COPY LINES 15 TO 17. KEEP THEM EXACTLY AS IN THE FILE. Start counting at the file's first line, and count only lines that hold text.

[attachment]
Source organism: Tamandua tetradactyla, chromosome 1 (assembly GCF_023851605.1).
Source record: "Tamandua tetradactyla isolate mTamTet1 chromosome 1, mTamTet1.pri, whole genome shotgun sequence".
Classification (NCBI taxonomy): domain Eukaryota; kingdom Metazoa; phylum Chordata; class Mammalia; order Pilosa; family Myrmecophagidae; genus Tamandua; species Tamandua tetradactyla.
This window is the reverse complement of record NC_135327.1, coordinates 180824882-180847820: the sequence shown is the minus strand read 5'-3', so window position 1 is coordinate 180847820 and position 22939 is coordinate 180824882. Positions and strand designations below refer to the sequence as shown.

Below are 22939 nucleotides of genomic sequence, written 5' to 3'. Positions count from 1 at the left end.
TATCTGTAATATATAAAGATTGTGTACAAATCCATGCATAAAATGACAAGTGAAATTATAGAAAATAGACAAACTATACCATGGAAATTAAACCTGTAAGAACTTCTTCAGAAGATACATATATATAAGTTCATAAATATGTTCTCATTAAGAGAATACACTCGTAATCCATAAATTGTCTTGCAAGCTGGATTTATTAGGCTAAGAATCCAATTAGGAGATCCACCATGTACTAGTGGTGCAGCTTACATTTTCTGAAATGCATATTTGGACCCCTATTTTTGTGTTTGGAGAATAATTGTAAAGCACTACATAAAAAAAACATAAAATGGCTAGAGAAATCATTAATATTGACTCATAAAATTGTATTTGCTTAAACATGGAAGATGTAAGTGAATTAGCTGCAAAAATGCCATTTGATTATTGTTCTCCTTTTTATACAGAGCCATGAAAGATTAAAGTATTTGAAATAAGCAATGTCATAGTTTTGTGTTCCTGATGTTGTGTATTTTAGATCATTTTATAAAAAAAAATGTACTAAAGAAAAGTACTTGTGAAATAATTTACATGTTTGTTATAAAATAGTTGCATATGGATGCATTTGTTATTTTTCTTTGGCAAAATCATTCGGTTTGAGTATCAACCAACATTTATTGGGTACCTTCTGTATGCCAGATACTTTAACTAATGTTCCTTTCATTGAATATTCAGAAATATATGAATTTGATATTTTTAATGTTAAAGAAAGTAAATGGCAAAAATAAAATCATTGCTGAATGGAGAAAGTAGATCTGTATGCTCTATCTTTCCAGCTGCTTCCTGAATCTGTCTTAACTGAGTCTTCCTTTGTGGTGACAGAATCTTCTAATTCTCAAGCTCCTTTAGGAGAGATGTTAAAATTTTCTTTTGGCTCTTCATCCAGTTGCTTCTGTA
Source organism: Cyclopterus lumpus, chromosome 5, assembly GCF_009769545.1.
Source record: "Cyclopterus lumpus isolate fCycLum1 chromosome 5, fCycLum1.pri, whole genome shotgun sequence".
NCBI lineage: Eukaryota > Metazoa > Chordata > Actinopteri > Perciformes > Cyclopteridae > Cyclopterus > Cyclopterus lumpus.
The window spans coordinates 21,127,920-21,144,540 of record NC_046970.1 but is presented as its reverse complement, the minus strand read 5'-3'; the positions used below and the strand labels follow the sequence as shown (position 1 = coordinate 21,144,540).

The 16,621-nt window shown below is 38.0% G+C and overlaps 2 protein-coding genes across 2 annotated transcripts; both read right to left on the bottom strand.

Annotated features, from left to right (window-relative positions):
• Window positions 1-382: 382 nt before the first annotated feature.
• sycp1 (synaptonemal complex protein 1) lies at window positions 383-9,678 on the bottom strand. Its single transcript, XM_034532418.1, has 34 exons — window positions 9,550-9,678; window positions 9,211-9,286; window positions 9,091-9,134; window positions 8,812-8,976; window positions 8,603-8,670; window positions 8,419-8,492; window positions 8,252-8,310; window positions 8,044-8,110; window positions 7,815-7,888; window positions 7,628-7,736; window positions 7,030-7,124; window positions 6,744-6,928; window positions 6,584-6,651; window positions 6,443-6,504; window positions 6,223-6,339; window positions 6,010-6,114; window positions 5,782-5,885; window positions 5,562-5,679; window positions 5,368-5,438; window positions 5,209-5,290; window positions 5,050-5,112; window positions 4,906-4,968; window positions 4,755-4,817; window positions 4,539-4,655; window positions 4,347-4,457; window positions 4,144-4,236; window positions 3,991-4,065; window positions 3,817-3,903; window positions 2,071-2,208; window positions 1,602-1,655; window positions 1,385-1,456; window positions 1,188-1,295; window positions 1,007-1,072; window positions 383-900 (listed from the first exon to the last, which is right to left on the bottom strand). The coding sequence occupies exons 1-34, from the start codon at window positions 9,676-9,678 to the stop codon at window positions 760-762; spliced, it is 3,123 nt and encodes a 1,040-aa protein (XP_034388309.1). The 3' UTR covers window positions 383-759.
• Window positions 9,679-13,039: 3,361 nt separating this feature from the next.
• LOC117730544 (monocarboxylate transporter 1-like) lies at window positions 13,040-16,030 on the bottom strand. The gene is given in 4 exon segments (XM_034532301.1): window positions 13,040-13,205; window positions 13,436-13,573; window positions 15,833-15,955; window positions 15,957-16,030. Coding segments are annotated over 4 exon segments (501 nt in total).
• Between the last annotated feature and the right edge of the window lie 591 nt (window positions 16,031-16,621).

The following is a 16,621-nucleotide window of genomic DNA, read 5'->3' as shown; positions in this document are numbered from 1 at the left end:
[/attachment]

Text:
• Window positions 9,679-13,039: 3,361 nt separating this feature from the next.
• LOC117730544 (monocarboxylate transporter 1-like) lies at window positions 13,040-16,030 on the bottom strand. The gene is given in 4 exon segments (XM_034532301.1): window positions 13,040-13,205; window positions 13,436-13,573; window positions 15,833-15,955; window positions 15,957-16,030. Coding segments are annotated over 4 exon segments (501 nt in total).
• Between the last annotated feature and the right edge of the window lie 591 nt (window positions 16,031-16,621).